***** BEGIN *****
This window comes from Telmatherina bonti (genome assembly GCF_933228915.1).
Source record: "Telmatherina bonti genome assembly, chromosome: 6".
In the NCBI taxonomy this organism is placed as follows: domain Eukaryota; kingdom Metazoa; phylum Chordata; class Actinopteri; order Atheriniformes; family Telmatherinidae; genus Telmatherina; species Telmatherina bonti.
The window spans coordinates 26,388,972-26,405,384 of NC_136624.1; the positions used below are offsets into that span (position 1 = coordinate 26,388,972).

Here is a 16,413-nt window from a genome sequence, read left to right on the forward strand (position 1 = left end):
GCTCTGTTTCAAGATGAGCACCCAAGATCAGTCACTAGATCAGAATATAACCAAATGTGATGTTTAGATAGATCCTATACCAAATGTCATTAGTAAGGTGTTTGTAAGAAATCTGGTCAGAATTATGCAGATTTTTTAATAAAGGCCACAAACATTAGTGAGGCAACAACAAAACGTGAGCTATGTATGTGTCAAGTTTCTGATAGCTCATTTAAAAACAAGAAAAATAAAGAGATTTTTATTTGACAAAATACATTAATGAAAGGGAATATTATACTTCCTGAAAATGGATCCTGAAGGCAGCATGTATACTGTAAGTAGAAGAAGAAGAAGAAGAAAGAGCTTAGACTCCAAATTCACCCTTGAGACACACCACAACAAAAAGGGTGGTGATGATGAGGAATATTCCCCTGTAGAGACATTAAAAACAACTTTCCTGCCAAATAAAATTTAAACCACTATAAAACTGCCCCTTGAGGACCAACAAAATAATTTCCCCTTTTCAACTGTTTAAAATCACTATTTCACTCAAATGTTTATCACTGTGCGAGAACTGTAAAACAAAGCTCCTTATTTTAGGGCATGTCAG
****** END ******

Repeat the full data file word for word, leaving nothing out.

This window comes from Telmatherina bonti (genome assembly GCF_933228915.1).
Source record: "Telmatherina bonti genome assembly, chromosome: 6".
In the NCBI taxonomy this organism is placed as follows: domain Eukaryota; kingdom Metazoa; phylum Chordata; class Actinopteri; order Atheriniformes; family Telmatherinidae; genus Telmatherina; species Telmatherina bonti.
The window spans coordinates 26,388,972-26,405,384 of NC_136624.1; the positions used below are offsets into that span (position 1 = coordinate 26,388,972).

Here is a 16,413-nt window from a genome sequence, read left to right on the forward strand (position 1 = left end):
GCTCTGTTTCAAGATGAGCACCCAAGATCAGTCACTAGATCAGAATATAACCAAATGTGATGTTTAGATAGATCCTATACCAAATGTCATTAGTAAGGTGTTTGTAAGAAATCTGGTCAGAATTATGCAGATTTTTTAATAAAGGCCACAAACATTAGTGAGGCAACAACAAAACGTGAGCTATGTATGTGTCAAGTTTCTGATAGCTCATTTAAAAACAAGAAAAATAAAGAGATTTTTATTTGACAAAATACATTAATGAAAGGGAATATTATACTTCCTGAAAATGGATCCTGAAGGCAGCATGTATACTGTAAGTAGAAGAAGAAGAAGAAGAAAGAGCTTAGACTCCAAATTCACCCTTGAGACACACCACAACAAAAAGGGTGGTGATGATGAGGAATATTCCCCTGTAGAGACATTAAAAACAACTTTCCTGCCAAATAAAATTTAAACCACTATAAAACTGCCCCTTGAGGACCAACAAAATAATTTCCCCTTTTCAACTGTTTAAAATCACTATTTCACTCAAATGTTTATCACTGTGCGAGAACTGTAAAACAAAGCTCCTTATTTTAGGGCATGTCAG